Skyline ScotlandWhen I close my eyes to picture it I see only grey, mast excavating and green. And when I try glen coe skyline think glen coe skyline how it felt, I just remember feeling tired. Everything blended into a blur of rock, grass and mud. As we shuffled forwards to the startline, I tried not to look too closely at the other runners for fear of psyching myself out. All runners had been personally glen coe skyline by the organisation to check their mountain running and climbing experience, and glen coe skyline showed: Several rows in front of me were some of the best runners in the world, including the king of mountain running, Kilian Jornet. I tried not to think about them.
Salomon Skyline Scotland - Fusing Mountain Running and Alpinism - Salomon Skyline Scotland
When I close my eyes to picture it I see only grey, brown and green. And when I try to think about how it felt, I just remember feeling tired. Everything blended into a blur of rock, grass and mud. As we shuffled forwards to the startline, I tried not to look too closely at the other runners for fear of psyching myself out. All runners had been personally vetted by the organisation to check their mountain running and climbing experience, and it showed: Several rows in front of me were some of the best runners in the world, including the king of mountain running, Kilian Jornet.
I tried not to think about them. The speed was vicious from the start. All the hills were run, no matter how steep. Some runners switched to hands-on-knees power hiking, but still maintained the pace.
After over 20 years of looking at this peak at the entrance to Glen Coe, I finally was climbing it. Curved Ridge Grade 3 loomed above and I could see runners strung out all along the steep and narrow pillar of rock.
The scrambling was easy — all the holds were there, right when you wanted them. I was stuck in a traffic jam for a few minutes a less competent runner above, holding us up , but I tried not to let this bother me. The middle section of any ultra race always seems to be a struggle for me. I gained some places and lost some places. It felt too fast. At this point, I decided to buck my ideas up: I had been wanting to do this race for years, it suited my strengths perfectly and Caroline was up on the next climb waiting to cheer me on.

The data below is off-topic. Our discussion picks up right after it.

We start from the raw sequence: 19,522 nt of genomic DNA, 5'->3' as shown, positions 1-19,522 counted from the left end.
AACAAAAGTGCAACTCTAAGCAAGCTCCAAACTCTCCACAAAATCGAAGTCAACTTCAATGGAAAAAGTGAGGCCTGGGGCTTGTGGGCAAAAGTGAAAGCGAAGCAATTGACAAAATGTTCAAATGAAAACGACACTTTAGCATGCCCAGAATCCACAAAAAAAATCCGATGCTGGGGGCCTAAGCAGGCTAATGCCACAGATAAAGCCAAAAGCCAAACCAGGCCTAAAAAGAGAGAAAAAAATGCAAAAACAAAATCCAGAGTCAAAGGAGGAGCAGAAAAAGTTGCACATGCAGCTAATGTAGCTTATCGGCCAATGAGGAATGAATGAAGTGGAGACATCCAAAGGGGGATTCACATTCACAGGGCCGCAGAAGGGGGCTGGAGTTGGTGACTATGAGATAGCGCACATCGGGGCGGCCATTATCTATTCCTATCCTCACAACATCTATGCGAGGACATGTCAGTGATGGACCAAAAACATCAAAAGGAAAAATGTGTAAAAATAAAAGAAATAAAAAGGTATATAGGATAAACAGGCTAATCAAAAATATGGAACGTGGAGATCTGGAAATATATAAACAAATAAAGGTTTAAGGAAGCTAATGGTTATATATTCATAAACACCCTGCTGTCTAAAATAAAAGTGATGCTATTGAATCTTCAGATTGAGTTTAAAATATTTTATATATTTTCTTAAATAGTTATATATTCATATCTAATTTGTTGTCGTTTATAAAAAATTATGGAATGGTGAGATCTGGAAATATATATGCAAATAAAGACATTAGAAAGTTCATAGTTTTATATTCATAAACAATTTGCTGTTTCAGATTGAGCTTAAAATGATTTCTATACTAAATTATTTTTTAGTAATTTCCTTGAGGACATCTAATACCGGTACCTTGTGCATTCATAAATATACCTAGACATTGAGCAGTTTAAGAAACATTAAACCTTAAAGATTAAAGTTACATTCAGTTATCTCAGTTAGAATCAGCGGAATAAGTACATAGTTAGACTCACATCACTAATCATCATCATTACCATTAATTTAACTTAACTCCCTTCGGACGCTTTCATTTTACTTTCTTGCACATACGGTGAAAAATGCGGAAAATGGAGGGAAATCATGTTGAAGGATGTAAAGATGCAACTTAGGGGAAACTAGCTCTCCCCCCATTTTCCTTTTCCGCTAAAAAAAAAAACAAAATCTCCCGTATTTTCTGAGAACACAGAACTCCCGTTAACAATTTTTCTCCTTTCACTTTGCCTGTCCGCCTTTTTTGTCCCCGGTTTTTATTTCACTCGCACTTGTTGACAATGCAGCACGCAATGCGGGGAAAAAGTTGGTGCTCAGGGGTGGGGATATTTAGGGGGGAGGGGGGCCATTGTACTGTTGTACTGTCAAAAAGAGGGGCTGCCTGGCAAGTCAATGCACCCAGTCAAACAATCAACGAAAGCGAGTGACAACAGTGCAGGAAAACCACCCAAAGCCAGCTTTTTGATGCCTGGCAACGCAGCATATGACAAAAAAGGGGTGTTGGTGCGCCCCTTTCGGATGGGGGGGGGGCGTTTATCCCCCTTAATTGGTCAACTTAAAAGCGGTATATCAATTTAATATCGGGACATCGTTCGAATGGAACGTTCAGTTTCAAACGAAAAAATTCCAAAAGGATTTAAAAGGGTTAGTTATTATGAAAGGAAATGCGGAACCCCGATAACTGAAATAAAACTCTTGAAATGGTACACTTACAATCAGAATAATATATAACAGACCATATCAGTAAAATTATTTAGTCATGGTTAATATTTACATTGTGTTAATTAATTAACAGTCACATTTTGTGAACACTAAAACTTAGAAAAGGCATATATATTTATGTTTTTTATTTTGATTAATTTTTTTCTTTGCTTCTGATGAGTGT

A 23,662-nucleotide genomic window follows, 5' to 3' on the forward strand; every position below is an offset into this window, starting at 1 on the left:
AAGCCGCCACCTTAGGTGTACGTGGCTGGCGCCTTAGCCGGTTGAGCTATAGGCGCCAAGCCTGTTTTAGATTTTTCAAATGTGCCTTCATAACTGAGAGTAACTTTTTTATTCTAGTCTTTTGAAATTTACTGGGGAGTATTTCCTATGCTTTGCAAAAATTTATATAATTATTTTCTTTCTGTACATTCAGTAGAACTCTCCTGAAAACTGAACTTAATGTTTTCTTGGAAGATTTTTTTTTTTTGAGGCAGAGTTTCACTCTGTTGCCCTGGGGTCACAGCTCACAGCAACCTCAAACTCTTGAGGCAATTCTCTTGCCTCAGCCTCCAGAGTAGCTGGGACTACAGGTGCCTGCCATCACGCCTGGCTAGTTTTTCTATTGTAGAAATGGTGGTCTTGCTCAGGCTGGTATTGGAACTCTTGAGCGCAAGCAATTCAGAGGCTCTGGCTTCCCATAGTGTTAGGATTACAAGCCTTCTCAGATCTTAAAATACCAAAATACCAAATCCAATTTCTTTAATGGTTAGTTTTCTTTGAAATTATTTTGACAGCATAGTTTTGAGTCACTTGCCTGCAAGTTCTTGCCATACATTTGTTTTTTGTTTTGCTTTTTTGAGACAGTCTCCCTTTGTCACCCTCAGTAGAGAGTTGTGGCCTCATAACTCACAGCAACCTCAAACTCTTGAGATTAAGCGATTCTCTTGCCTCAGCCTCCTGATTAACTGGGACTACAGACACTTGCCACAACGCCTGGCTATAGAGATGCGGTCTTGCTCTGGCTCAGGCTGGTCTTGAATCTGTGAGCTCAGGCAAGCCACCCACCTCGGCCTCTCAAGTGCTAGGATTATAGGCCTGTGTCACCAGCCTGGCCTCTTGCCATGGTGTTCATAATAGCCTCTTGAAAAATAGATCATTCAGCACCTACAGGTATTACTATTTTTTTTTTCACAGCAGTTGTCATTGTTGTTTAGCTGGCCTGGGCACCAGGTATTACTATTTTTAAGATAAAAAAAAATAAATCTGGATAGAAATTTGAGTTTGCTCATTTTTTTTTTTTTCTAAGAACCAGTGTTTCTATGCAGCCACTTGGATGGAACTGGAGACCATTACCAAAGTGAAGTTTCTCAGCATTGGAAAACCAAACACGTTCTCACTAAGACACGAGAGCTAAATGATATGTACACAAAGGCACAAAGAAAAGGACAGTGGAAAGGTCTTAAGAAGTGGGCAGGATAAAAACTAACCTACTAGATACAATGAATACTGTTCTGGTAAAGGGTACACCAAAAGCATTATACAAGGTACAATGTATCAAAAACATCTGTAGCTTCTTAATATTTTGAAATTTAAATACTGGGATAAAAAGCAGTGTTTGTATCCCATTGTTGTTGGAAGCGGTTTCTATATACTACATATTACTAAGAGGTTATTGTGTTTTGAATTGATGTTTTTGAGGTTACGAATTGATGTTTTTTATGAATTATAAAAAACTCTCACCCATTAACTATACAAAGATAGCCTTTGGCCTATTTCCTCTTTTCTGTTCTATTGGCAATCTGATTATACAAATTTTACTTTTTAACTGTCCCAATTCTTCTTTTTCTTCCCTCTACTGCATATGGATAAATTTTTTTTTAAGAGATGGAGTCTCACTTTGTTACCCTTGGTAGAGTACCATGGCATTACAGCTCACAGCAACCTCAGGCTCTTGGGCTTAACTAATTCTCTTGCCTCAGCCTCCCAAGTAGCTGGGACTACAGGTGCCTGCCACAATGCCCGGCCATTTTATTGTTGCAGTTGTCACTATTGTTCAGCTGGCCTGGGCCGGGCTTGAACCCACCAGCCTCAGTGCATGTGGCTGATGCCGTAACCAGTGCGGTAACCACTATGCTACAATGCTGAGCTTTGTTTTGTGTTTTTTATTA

I briefly thought about how I would feel the next day if I quit. There was really no good reason to stop. So I pushed a bit faster to catch up to a couple of Scots and engaged them in conversation. It made me go a bit faster than I wanted, but chatting helped the miles pass faster.
Soon I was overtaking these runners on the m descent to the one and only aid station on the route, feeling strong, happy and ready for the business end of the race. Quite unusually for a race that could take hours to complete, Glencoe Skyline only has one aid station. I had planned accordingly, making sure I had enough food to get me round the whole route, all tucked away in my pack. Ordinarily, I would plan on drinking about ml of water, and eating about kcal per hour.
For the last section, there would be no ability to refill bottles from streams, so I switched to water and energy gels per hour. A volunteer very kindly filled my bottles for me all the organisation and volunteers were so kind and helpful at this race , while I downed a cup of coke, a cup of water, and emptied the stones from my shoes. Tromping up the climb, I went into hunting mode: I knew that halfway up the climb I would be seeing Caroline and that that would give me a boost of energy.
Sure enough, it did, and I kept on digging in for the rest of the m climb. I was actually starting to enjoy myself at this point, and the exposed scrambling of the ridge got me excited. I overtook some people, and played cat and mouse with some others. The descent was tussucky, boggy, steep and occasionally rocky, before it hit the final 6km of easy trail on the West Highland Way again.
I ran faster, knowing it would be only half an hour to the end, but I seemed to lack the killer instinct to catch the runner in front. The last few hundred metres, I stretched my legs out and went as fast as I could, rounding the final corner and then crossing the line.
I hauled myself to my feet and walked over to the barrier to give Caroline a big, sweaty, smelly, muddy hug. After many years climbing and running on the roads, he realised he wasn't actually any good at either of those things. He has since turned to mountain ultra running, which he's better at. Joe also enjoys playing the classical guitar, and has an unnatural aversion to swimming.
Running the Glencoe Skyline: The race is regarded as one of the most technically difficult ultramarathons in the world, with scrambling up to Grade 3 standard, 55km to cover and m of climbing. But I can remember some specifics…. My legs felt pretty good at this point… 10 minutes before the start of the race! Starting to enjoy myself a bit more on the climb up to the Aonach Eagach ridge. Very happy to have finished the Glencoe Skyline in a little under ten hours.
View Articles by Joe Williams. Solo on Charlie Ramsay's Round 11 Jul The Lochaber s 15 Apr Write a Trip Report. Write a Book Review. Send us an Update.